“Labor Day”

A fantastic gem of a film that is not to be missed! Although many critics did not like the movie, this critic finds it to be an excellent movie. Leave it to Kate Winslet’s warmth, intelligence and sincerity to bring us out of the winter doldrums of January holiday leftovers with Director Jason Reitman’s brilliantly adapted romantic drama. It resonates with delicacy, passion and restraint, touching the heart in places where cynics fear to go. As good as it is, the timing of the movie release is questionable. Although it premiered at two major film festivals in late 2013 (Telluride and Toronto), it did not get a nationwide release until January 31. Is this a Valentine’s movie? Labor Day movie? It certainly would’ve made more sense to have premiered it, for the nationwide release, during Oscar season (typically the fall time through the holidays) because it bears many Oscar qualities. Everything from the writing to the cinematography was excellent. Direction was quite good as well. Director Reitman seamlessly adapts the Joyce Maynard novel to the screen, and paints a beautiful picture for the audience, and the chemistry between Brolin and Winslet is incredible. Winslet shines as Adele, the love-starved single mother who is all but a recluse, with only her adolescent son to keep her company. And, Josh Brolin delivers an excellent performance as Frank, the good-hearted fugitive. Central to the film is Henry (or Hank) played by Gattlin Griffith, the adolescent son of Adele who is at the age where he begins to wrestle with ideas of love, sex, and companionship. Griffith brings real emotion to his character, and has the audience fully convinced of his commitment to Henry. Even though there is very little verbal exposition, the visual exposition is executed very well. This film is definitely one that is easy to pass over due to the lack of publicity and the far-from-stellar opening weekend; but, don’t pass over this movie that is a perfect fit for a date with your significant other.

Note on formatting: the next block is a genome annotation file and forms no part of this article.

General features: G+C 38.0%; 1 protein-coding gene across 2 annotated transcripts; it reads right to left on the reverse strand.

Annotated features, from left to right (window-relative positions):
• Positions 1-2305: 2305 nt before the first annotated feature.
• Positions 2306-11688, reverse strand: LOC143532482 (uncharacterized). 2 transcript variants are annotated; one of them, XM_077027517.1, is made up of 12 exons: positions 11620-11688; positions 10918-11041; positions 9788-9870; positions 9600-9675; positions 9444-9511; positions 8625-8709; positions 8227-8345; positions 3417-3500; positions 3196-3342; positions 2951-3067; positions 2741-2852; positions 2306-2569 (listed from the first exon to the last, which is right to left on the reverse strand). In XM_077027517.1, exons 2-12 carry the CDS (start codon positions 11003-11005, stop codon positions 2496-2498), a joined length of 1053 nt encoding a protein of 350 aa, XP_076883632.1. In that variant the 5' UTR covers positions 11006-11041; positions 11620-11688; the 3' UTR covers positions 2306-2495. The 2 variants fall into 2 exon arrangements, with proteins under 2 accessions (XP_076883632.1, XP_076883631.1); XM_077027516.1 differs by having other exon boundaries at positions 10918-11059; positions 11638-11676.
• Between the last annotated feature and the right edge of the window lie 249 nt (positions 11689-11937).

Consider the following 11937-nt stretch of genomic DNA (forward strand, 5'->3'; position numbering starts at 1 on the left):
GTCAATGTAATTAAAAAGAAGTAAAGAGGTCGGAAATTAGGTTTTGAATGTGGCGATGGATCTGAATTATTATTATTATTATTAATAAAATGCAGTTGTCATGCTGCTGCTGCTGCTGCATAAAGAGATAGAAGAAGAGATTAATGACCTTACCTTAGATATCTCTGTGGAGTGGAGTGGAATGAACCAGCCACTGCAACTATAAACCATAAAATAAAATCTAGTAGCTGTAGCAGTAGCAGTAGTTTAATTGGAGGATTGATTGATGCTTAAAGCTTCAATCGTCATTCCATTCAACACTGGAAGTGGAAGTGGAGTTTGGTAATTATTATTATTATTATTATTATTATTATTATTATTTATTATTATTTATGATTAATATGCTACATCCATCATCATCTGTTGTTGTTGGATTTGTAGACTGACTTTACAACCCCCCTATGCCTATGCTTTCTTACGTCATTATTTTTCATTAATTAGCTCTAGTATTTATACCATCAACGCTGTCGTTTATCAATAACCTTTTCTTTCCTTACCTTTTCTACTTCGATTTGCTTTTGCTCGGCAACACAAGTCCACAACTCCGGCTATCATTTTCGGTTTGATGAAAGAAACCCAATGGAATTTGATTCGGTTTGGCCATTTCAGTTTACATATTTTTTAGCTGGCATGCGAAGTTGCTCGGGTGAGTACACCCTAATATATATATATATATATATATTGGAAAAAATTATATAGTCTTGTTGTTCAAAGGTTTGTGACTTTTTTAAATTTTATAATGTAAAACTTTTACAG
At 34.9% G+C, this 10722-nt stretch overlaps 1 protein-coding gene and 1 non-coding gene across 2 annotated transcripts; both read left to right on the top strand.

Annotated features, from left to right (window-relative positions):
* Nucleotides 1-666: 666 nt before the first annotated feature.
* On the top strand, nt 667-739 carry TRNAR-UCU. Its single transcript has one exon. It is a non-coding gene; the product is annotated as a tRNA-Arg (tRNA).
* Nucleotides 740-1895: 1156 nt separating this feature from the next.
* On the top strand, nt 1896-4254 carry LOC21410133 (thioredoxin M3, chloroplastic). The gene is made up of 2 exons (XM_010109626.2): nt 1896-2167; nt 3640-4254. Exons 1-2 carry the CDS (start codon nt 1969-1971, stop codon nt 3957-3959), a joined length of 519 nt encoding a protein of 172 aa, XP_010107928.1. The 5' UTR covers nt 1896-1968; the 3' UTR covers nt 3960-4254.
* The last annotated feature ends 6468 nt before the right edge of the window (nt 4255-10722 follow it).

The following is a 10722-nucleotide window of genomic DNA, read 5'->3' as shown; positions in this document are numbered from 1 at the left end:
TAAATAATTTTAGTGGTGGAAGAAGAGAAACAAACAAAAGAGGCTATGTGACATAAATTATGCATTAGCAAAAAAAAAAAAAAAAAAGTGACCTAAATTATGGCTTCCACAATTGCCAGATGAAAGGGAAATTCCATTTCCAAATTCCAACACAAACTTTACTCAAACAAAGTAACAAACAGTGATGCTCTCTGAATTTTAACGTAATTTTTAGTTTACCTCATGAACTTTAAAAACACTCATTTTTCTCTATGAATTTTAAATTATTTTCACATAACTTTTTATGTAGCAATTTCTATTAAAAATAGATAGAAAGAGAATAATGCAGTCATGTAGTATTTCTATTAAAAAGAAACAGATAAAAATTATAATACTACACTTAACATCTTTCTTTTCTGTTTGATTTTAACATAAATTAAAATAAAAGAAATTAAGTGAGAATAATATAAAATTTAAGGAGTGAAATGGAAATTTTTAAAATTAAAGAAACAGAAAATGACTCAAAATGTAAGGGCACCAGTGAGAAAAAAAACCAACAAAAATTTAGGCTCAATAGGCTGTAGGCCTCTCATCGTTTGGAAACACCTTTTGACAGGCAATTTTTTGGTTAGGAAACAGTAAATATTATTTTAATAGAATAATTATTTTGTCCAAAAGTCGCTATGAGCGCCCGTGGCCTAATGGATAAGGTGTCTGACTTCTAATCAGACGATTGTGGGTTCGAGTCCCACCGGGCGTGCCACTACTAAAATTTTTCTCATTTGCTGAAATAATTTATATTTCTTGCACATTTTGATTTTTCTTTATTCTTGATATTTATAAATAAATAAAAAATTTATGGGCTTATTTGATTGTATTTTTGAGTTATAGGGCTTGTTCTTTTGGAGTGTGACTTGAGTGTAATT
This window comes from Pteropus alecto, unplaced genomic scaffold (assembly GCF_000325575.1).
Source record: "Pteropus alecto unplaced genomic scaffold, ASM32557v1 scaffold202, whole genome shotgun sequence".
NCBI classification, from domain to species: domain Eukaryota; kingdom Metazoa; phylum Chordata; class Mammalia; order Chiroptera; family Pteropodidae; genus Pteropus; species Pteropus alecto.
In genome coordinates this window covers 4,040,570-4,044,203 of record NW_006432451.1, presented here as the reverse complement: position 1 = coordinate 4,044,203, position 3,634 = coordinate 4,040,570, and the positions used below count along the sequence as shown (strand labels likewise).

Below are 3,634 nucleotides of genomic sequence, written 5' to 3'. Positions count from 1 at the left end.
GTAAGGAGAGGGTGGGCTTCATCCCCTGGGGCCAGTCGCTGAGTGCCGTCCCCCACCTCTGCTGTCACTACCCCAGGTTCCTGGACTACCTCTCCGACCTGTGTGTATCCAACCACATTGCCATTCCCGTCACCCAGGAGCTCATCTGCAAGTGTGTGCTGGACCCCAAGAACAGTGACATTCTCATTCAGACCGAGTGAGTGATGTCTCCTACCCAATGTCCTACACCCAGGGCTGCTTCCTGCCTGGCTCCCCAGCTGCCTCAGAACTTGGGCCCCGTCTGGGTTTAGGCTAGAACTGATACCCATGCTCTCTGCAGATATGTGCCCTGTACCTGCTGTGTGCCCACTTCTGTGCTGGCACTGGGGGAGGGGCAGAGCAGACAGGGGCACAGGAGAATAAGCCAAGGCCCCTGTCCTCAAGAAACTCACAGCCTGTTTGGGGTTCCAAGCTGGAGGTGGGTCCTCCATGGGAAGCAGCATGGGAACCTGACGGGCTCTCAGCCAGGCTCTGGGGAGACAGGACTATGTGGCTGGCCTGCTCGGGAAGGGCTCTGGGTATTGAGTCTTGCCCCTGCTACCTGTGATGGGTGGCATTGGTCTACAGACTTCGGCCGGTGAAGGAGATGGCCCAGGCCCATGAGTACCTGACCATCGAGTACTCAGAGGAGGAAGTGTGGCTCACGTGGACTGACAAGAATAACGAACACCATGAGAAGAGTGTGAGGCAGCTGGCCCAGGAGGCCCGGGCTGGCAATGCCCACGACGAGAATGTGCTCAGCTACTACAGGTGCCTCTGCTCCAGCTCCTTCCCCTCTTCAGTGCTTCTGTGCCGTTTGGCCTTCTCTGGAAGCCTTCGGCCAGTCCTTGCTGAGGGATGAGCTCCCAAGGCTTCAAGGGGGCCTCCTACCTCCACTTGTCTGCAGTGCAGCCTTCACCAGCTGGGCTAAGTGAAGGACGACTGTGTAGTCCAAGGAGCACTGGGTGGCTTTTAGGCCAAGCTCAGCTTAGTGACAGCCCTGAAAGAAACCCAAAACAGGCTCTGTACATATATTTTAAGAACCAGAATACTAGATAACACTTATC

Connect with me! Follow, Leave a Comment, or BOTH!

Fill in your details below or click an icon to log in:

WordPress.com Logo

You are commenting using your WordPress.com account. Log Out /  Change )

Facebook photo

You are commenting using your Facebook account. Log Out /  Change )

Connecting to %s

This site uses Akismet to reduce spam. Learn how your comment data is processed.